Risk Management

Organizations today face unprecedented risk from cyberattacks, which can lead to significant financial and reputational loss, inconvenience customers and employees, severely compromise private and proprietary information, cripple the operations of an organization or the economy, and even cause physical harm. All levels of an organization -- especially senior managers both in the private and public sectors -- must be more vigilant than ever before in order to mitigate the risk caused by cyberattacks and data breaches, whether it is a direct attack on an enterprise or the risks brought to it by personal employee devices.

Several evolving technical solutions partially mitigate these risks for organizations. These solutions are continuously adapting as the nature of cyberattacks change over time, and multiple technical solutions are used in parallel to provide “defense in depth.” The role of technology managers, especially those with cybersecurity responsibilities, is to manage the deployment of such technical solutions, countermeasures, policies and procedures to meet the risk objectives of senior management within the limited resources available. The research focus of the Risk Management area of the Institute for Information Security & Privacy is on this middle layer that deploys the technical solutions available to meet the risk objectives of senior management, with special emphasis on policies, procedures and end-user training in order to create a safer computing environment. In addition, the research focus is also on public policy issues that provide the right incentives to various stakeholders within the ecosystem to minimize risk for participants.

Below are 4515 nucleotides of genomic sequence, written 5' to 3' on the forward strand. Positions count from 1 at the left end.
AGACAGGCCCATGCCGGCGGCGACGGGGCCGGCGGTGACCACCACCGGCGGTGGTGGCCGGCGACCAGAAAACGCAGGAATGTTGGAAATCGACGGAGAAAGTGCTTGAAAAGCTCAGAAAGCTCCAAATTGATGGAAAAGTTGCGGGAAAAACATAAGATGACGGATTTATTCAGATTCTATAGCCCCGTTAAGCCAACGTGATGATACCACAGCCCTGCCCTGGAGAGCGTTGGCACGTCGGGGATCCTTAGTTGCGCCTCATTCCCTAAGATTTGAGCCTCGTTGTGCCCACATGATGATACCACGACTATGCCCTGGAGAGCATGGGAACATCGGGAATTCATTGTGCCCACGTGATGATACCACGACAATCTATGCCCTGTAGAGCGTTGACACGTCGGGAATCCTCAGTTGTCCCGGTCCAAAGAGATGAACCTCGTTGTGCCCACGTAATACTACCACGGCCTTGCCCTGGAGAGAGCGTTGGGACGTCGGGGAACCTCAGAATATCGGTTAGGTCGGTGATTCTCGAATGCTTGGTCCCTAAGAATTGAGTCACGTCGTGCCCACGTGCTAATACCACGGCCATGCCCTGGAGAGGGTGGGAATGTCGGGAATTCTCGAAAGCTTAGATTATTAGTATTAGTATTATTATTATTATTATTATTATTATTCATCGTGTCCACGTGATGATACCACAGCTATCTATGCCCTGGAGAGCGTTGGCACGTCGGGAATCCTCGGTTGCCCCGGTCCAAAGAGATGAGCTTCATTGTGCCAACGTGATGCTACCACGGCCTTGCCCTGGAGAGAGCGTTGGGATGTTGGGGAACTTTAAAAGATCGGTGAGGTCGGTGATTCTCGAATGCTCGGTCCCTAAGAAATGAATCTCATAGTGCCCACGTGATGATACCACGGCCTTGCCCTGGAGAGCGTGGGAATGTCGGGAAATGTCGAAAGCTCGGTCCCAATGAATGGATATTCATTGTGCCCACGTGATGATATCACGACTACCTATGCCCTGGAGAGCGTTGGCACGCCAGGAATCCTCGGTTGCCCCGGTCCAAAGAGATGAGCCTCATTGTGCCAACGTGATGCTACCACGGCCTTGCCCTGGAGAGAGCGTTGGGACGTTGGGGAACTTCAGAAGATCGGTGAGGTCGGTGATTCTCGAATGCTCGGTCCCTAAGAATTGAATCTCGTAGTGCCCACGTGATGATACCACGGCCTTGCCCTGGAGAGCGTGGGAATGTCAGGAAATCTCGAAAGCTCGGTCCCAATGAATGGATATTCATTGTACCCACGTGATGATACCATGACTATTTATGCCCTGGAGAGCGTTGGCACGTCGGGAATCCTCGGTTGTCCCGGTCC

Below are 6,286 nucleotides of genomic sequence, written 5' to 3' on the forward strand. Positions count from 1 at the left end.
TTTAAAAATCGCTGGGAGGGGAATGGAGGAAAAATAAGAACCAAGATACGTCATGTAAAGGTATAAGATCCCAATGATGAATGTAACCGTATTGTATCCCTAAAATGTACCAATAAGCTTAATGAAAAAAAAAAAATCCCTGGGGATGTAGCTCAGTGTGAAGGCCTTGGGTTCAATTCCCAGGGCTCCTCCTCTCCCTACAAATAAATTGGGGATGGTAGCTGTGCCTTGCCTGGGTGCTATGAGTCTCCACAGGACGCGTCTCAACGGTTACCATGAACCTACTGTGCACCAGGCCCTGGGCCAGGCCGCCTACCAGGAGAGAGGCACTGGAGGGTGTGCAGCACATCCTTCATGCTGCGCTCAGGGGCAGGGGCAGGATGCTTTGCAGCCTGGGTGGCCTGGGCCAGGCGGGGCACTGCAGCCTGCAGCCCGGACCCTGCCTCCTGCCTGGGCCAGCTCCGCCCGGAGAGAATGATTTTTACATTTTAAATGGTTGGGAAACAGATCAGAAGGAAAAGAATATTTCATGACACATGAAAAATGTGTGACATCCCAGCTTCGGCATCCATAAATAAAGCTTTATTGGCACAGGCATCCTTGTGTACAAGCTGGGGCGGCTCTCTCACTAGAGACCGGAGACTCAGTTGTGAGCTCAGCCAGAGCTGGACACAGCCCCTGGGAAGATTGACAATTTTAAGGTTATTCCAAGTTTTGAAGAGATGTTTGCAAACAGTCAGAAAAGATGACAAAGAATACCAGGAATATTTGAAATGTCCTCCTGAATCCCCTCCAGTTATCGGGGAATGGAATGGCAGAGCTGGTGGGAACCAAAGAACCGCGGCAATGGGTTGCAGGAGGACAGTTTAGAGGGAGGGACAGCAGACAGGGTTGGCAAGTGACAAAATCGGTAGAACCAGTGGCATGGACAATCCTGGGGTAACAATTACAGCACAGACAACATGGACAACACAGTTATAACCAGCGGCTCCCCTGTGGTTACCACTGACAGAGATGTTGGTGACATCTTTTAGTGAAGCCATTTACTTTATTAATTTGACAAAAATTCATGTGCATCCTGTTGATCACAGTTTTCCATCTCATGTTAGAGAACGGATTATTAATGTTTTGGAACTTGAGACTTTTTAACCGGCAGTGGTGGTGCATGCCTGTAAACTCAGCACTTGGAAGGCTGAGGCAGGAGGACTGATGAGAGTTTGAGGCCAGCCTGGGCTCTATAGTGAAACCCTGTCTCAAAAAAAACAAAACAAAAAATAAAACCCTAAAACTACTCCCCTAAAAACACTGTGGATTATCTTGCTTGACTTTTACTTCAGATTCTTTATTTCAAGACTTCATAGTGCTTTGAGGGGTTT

Broad research themes for Risk Management are:
  • Controls and Countermeasures – understanding the best practices and security management processes to reduce risk for the organization. These include business continuity and disaster recovery, software vulnerability management, audit controls, human resource policies, employee training, data, software and device usage policies, traffic and activity monitoring processes, access control methods, customer, vendor and user credentialing, and various other organizational processes that minimize risk from cyber attacks.
  • Financial Analysis and Metrics – understanding the cost-benefits of information security, the financial and reputational impact of security breaches on the organization, cybersecurity insurance, risk analytics, and metrics to evaluate and quantify cybersecurity risk.
  • Cybersecurity Ecosystem – understanding public policy approaches that pose incentives for stakeholders and facilitate optimal information sharing among participants, creating a more secure ecosystem for commerce.